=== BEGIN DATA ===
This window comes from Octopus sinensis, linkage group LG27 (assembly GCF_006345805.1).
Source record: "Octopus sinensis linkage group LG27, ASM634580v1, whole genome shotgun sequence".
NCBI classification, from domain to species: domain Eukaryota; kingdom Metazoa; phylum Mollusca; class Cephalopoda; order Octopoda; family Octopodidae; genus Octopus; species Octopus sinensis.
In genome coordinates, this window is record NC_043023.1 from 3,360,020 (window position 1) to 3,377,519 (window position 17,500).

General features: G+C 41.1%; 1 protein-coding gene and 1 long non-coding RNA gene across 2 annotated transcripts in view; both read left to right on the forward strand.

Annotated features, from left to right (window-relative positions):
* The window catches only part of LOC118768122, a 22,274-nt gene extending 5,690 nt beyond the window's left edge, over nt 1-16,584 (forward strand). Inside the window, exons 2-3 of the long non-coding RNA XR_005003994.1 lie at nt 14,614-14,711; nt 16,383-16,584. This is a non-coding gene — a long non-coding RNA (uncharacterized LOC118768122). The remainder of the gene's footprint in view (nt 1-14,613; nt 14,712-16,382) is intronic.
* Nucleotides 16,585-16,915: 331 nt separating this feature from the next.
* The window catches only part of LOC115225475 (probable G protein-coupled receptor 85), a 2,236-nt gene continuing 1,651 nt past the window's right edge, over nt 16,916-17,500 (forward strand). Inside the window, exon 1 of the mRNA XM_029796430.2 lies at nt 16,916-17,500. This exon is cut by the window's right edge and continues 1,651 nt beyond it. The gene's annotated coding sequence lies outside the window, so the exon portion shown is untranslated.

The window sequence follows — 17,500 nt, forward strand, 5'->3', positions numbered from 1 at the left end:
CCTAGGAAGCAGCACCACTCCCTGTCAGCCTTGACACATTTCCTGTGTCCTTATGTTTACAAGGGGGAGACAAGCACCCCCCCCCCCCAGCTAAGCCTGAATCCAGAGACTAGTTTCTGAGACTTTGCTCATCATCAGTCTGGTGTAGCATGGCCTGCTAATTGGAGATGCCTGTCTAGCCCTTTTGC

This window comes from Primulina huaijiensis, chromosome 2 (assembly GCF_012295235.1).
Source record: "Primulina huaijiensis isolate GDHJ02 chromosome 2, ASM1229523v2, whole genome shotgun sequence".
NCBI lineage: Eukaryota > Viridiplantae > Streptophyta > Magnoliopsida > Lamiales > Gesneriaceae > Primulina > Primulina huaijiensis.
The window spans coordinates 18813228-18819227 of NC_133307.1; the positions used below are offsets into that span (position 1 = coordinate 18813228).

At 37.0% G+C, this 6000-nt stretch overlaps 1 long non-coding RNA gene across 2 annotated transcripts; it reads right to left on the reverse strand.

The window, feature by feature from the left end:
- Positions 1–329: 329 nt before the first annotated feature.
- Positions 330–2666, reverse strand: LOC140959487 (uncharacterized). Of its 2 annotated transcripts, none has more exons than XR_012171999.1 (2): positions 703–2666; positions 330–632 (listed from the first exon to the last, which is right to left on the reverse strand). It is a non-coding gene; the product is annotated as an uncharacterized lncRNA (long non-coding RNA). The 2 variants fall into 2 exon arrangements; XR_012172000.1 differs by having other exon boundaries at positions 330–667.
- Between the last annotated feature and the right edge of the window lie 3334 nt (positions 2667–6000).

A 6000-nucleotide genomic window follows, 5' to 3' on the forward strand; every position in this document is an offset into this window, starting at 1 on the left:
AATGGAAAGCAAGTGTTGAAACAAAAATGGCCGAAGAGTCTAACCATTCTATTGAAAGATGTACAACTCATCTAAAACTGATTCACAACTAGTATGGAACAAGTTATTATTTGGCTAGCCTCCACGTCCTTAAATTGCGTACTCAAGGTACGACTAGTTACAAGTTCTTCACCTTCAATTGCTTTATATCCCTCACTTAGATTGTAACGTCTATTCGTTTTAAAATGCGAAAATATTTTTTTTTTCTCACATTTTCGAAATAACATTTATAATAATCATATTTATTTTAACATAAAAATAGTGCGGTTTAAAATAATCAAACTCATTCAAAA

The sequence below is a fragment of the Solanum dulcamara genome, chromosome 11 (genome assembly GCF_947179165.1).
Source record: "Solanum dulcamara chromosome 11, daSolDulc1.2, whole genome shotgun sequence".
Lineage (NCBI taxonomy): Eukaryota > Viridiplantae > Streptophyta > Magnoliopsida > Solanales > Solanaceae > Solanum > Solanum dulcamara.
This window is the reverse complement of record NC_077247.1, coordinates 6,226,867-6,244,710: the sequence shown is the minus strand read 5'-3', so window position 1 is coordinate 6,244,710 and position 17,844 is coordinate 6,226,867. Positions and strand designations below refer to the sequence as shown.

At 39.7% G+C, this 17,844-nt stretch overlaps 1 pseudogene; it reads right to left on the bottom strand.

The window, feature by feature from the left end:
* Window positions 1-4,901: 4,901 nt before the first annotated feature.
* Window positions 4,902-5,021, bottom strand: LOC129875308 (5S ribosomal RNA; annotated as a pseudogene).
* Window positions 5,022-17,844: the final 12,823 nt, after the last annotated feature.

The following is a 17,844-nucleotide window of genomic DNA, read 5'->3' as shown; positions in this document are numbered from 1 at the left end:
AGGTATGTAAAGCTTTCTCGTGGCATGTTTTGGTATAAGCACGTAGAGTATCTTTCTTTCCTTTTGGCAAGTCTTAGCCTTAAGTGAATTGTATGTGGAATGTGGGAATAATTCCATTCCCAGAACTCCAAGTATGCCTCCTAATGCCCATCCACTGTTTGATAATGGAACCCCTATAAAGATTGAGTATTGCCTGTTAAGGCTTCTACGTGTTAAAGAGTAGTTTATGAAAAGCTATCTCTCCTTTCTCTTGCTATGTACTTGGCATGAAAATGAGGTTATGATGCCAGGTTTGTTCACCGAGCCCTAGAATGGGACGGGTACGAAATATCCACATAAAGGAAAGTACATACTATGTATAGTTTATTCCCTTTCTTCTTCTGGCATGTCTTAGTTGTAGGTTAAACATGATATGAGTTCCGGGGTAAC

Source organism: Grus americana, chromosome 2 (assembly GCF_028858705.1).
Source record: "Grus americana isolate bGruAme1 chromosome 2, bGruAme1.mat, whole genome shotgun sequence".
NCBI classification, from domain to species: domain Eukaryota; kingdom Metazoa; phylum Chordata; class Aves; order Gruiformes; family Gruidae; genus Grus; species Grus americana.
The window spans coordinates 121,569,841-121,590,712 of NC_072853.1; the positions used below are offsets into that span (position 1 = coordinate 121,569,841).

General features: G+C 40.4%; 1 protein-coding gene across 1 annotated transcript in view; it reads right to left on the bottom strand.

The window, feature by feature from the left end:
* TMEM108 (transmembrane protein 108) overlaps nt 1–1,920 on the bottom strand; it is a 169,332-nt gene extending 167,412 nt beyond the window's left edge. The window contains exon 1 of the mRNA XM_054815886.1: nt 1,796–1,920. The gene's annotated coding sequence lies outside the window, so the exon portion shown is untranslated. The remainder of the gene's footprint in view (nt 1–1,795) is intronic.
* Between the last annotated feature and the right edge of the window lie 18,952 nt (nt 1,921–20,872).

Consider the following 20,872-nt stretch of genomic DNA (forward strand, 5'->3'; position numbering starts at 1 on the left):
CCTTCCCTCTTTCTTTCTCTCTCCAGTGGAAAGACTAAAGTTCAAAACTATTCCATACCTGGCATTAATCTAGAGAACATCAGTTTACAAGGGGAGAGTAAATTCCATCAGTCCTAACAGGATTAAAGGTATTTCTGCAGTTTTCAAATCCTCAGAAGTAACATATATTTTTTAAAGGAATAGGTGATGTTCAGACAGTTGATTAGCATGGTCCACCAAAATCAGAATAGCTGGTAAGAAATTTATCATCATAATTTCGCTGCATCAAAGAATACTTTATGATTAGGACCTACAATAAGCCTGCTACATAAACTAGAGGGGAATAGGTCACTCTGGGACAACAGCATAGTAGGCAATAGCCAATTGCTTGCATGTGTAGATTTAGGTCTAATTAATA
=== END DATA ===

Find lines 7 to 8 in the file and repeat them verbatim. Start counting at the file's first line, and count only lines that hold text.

* The window catches only part of LOC118768122, a 22,274-nt gene extending 5,690 nt beyond the window's left edge, over nt 1-16,584 (forward strand). Inside the window, exons 2-3 of the long non-coding RNA XR_005003994.1 lie at nt 14,614-14,711; nt 16,383-16,584. This is a non-coding gene — a long non-coding RNA (uncharacterized LOC118768122). The remainder of the gene's footprint in view (nt 1-14,613; nt 14,712-16,382) is intronic.
* Nucleotides 16,585-16,915: 331 nt separating this feature from the next.